One week to go, and it’s the time of year when we are dashing around getting those final presents bought, and are wondering whether Christmas will go with a bang this year!

Of course, when I say bang, i mean of happiness and joy and…….. oh who am I kidding…. most of us, if we are off to spend time with the family, are wondering if Uncle John will show his true colours again, and whether Auntie Maggie will throttle him.

As much as we love our friends and family at Christmas time – we cannot deny that this ‘closeness’ is testing. Who hasn’t had to spend a few days with their family and experienced either the occassional stressed or cross word, or a full on family fall out?

SO – how can you handle getting through the festive period WITHOUT having to fall out with your family? Here are my tips to help you…

1. Give yourself a time limit. Don’t outstay your welcome.

Often the reason why people end up exploding and falling out with eachother, is that they simply outstay their welcome. There is always a turning point where you can just sense that people are getting fed up with things. Be the person who reads this, and know when it is time to say thank you, i have had a wonderful time, but I think it’s time to go home now…

Of course, this only works if you are the one staying somewhere – if you are the one hosting others, then it’s time to move onto the next step…

2. Find a place where you can run to…

Okay, not literally, but you get what I am hinting at here – have a safe space, where if things start to feel too much for you, you can get away from people for a bit… it only needs to be say, 20 minutes… and reconnect to YOU again, This could be as simple as keeping your favourite book in the loo and locking yourself away in there for a breather.

Knowing that you can get out and take a mental break from things can literally mean the difference between an argument erupting or not happening at all. Be pro-active about keeping your stress to a minimum and the calmer that you are, the more of a positive impact you will have on others.

3. Know peoples alcohol limits and don’t go overboard in the booze aisle.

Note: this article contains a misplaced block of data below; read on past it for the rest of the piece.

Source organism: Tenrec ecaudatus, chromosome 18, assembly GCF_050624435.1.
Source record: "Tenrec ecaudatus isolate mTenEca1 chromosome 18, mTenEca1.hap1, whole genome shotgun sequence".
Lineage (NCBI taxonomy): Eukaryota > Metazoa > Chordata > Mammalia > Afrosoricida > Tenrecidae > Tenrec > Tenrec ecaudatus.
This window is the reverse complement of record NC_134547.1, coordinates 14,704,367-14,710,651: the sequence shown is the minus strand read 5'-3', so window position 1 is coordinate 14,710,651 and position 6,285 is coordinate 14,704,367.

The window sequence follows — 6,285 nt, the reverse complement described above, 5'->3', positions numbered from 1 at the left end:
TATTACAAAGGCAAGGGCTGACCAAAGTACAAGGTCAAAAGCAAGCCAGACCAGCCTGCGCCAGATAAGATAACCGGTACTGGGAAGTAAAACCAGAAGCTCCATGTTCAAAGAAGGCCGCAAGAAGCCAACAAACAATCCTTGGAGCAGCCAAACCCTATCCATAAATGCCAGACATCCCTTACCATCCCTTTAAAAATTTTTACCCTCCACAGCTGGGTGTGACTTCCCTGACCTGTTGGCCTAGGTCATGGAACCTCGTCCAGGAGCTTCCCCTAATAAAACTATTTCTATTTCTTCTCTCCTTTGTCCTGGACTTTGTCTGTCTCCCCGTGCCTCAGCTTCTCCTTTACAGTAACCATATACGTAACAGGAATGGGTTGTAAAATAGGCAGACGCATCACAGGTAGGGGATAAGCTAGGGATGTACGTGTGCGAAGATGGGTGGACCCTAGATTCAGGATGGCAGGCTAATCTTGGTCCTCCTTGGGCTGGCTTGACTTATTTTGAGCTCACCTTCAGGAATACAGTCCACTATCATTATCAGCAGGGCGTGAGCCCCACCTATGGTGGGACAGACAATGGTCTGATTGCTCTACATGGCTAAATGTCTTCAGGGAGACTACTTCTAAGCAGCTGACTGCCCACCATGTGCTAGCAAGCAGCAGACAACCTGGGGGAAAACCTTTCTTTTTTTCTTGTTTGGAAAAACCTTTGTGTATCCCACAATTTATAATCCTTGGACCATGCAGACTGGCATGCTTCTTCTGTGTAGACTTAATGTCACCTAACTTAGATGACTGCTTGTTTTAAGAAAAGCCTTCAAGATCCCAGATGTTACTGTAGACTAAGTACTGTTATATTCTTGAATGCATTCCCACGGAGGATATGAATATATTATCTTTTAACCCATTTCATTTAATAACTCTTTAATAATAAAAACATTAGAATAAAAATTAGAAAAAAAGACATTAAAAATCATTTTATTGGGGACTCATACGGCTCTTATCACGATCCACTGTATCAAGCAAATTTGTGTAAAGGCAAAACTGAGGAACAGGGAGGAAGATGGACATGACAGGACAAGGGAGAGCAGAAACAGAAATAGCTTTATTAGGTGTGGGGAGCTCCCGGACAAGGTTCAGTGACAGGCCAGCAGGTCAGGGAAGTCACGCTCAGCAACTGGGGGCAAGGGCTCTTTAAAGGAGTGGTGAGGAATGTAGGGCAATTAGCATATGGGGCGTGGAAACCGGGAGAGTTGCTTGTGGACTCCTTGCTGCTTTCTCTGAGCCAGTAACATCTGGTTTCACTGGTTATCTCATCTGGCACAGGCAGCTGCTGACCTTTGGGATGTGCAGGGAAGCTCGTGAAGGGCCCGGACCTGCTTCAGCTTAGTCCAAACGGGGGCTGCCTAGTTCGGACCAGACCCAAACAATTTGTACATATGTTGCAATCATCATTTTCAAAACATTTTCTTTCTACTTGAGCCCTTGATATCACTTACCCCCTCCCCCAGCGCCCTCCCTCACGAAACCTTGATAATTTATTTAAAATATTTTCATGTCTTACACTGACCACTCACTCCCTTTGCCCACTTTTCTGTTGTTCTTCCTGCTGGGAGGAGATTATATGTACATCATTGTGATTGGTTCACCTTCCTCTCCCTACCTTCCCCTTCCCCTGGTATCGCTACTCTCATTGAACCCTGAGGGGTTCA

One of the top reasons as to why people argue over Christmas is that they spend more than they usually would in the booze aisle in the supermarket, and then end up with several people feeling fiddly, whilst also being caged in a small space together.

This is a recipie for disaster when you think about it, so remember, that Christmas day is just ONE DAY – a couple of bottles of wine and maybe some Prosecco for with dinner should be more than adequate, and getting hammered should not be the objective.

4. Be mindful of other peoples grief, and losses…

Christmas is the one time of year where grief and loss feels monumental. And it doesn’t have to be a loss that happened at Christmas, in order for it to surface. Christmas brings up memories, and nostalgia, and can leave some of us feeling super emotional. Be aware of what someone might be feeling at Christmas and then go out of your way to let them know that you are there for them.

So many people avoid the subject and it can then lead to that person over drinking, whilst feeling angry – ask the person if they would like to make a toast to the person who is absent, and this can make or break someones Christmas….

Just remember that it is the one day, and that it is the time spent with people that matter to you that is important, NOT the presents under the tree, not whether so and so spent more on whoever, and less on you this year.. let the past be in the past for a moment and just enjoy everyone who is here being together. You never know who might be leaving an empty armchair next Christmas.

Make it a cracking one, and enjoy it! And you will hear from me next week, with my reflections of 2019 and my hopes for 2020.

Until then, stay safe and enjoy the run up to Christmas.

Christopher. 

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